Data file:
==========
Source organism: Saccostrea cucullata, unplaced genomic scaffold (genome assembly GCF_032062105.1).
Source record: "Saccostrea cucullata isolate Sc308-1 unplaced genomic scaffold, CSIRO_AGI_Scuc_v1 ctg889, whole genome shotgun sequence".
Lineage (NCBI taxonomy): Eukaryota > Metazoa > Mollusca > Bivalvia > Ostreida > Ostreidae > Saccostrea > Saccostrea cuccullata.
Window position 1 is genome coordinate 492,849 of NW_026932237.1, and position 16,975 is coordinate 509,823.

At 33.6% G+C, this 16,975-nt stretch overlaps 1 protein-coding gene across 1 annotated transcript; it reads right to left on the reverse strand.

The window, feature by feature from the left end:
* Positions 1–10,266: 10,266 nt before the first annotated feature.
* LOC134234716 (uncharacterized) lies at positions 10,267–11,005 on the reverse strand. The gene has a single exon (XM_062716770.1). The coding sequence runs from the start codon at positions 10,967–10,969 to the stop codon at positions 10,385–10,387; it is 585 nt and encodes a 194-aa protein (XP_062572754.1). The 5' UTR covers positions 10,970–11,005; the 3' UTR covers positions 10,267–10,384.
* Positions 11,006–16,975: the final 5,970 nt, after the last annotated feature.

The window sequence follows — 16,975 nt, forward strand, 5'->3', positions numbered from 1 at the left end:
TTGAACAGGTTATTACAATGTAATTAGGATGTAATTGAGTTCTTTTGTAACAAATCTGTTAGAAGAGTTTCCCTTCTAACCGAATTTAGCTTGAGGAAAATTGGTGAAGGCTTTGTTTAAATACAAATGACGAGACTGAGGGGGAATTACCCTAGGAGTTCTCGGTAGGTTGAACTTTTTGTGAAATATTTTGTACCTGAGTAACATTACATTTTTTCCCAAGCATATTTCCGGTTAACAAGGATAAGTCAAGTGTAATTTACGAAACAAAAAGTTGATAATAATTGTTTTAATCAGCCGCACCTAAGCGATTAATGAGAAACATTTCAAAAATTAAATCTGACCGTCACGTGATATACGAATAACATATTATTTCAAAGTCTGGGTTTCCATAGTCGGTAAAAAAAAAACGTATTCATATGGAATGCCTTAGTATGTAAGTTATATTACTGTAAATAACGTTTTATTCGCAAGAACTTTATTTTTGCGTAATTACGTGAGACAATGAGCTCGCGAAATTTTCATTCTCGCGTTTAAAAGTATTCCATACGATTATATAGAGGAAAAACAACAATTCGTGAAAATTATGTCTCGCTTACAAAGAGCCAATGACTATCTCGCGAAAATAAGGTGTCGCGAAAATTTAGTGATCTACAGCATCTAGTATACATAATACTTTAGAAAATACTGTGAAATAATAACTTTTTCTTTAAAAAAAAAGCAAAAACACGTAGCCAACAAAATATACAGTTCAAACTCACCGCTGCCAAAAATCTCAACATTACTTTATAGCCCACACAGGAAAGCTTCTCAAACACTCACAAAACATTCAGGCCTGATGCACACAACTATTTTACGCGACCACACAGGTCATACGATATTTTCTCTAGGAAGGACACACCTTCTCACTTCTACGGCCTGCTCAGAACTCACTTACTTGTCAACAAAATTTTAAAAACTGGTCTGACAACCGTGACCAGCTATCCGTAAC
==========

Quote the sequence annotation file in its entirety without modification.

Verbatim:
Source organism: Saccostrea cucullata, unplaced genomic scaffold (genome assembly GCF_032062105.1).
Source record: "Saccostrea cucullata isolate Sc308-1 unplaced genomic scaffold, CSIRO_AGI_Scuc_v1 ctg889, whole genome shotgun sequence".
Lineage (NCBI taxonomy): Eukaryota > Metazoa > Mollusca > Bivalvia > Ostreida > Ostreidae > Saccostrea > Saccostrea cuccullata.
Window position 1 is genome coordinate 492,849 of NW_026932237.1, and position 16,975 is coordinate 509,823.

At 33.6% G+C, this 16,975-nt stretch overlaps 1 protein-coding gene across 1 annotated transcript; it reads right to left on the reverse strand.

The window, feature by feature from the left end:
* Positions 1–10,266: 10,266 nt before the first annotated feature.
* LOC134234716 (uncharacterized) lies at positions 10,267–11,005 on the reverse strand. The gene has a single exon (XM_062716770.1). The coding sequence runs from the start codon at positions 10,967–10,969 to the stop codon at positions 10,385–10,387; it is 585 nt and encodes a 194-aa protein (XP_062572754.1). The 5' UTR covers positions 10,970–11,005; the 3' UTR covers positions 10,267–10,384.
* Positions 11,006–16,975: the final 5,970 nt, after the last annotated feature.

The window sequence follows — 16,975 nt, forward strand, 5'->3', positions numbered from 1 at the left end:
TTGAACAGGTTATTACAATGTAATTAGGATGTAATTGAGTTCTTTTGTAACAAATCTGTTAGAAGAGTTTCCCTTCTAACCGAATTTAGCTTGAGGAAAATTGGTGAAGGCTTTGTTTAAATACAAATGACGAGACTGAGGGGGAATTACCCTAGGAGTTCTCGGTAGGTTGAACTTTTTGTGAAATATTTTGTACCTGAGTAACATTACATTTTTTCCCAAGCATATTTCCGGTTAACAAGGATAAGTCAAGTGTAATTTACGAAACAAAAAGTTGATAATAATTGTTTTAATCAGCCGCACCTAAGCGATTAATGAGAAACATTTCAAAAATTAAATCTGACCGTCACGTGATATACGAATAACATATTATTTCAAAGTCTGGGTTTCCATAGTCGGTAAAAAAAAAACGTATTCATATGGAATGCCTTAGTATGTAAGTTATATTACTGTAAATAACGTTTTATTCGCAAGAACTTTATTTTTGCGTAATTACGTGAGACAATGAGCTCGCGAAATTTTCATTCTCGCGTTTAAAAGTATTCCATACGATTATATAGAGGAAAAACAACAATTCGTGAAAATTATGTCTCGCTTACAAAGAGCCAATGACTATCTCGCGAAAATAAGGTGTCGCGAAAATTTAGTGATCTACAGCATCTAGTATACATAATACTTTAGAAAATACTGTGAAATAATAACTTTTTCTTTAAAAAAAAAGCAAAAACACGTAGCCAACAAAATATACAGTTCAAACTCACCGCTGCCAAAAATCTCAACATTACTTTATAGCCCACACAGGAAAGCTTCTCAAACACTCACAAAACATTCAGGCCTGATGCACACAACTATTTTACGCGACCACACAGGTCATACGATATTTTCTCTAGGAAGGACACACCTTCTCACTTCTACGGCCTGCTCAGAACTCACTTACTTGTCAACAAAATTTTAAAAACTGGTCTGACAACCGTGACCAGCTATCCGTAAC